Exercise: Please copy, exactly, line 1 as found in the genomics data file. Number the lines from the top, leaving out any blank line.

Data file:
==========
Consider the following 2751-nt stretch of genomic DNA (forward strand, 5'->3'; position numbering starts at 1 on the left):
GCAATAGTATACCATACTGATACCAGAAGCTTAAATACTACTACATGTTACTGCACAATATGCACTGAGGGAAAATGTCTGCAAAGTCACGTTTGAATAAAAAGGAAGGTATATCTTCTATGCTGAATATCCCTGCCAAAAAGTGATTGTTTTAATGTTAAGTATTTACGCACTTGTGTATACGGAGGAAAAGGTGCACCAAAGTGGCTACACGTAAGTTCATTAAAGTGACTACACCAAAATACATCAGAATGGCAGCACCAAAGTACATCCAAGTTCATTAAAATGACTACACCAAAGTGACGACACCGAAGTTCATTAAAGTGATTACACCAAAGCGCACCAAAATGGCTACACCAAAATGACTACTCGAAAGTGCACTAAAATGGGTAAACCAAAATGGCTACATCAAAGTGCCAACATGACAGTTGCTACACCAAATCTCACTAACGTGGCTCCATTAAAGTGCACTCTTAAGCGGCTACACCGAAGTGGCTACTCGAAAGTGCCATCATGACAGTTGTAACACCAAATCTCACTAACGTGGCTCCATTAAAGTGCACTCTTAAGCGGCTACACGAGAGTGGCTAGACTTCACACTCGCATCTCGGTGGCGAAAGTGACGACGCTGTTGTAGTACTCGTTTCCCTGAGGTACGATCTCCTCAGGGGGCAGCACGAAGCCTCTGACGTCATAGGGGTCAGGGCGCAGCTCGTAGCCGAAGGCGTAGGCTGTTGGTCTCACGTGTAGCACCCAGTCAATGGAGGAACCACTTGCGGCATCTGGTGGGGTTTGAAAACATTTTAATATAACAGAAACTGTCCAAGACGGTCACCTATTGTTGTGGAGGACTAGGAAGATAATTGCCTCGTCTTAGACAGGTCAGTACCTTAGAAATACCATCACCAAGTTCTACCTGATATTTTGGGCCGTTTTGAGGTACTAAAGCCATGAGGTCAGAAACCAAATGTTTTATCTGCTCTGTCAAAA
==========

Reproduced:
Consider the following 2751-nt stretch of genomic DNA (forward strand, 5'->3'; position numbering starts at 1 on the left):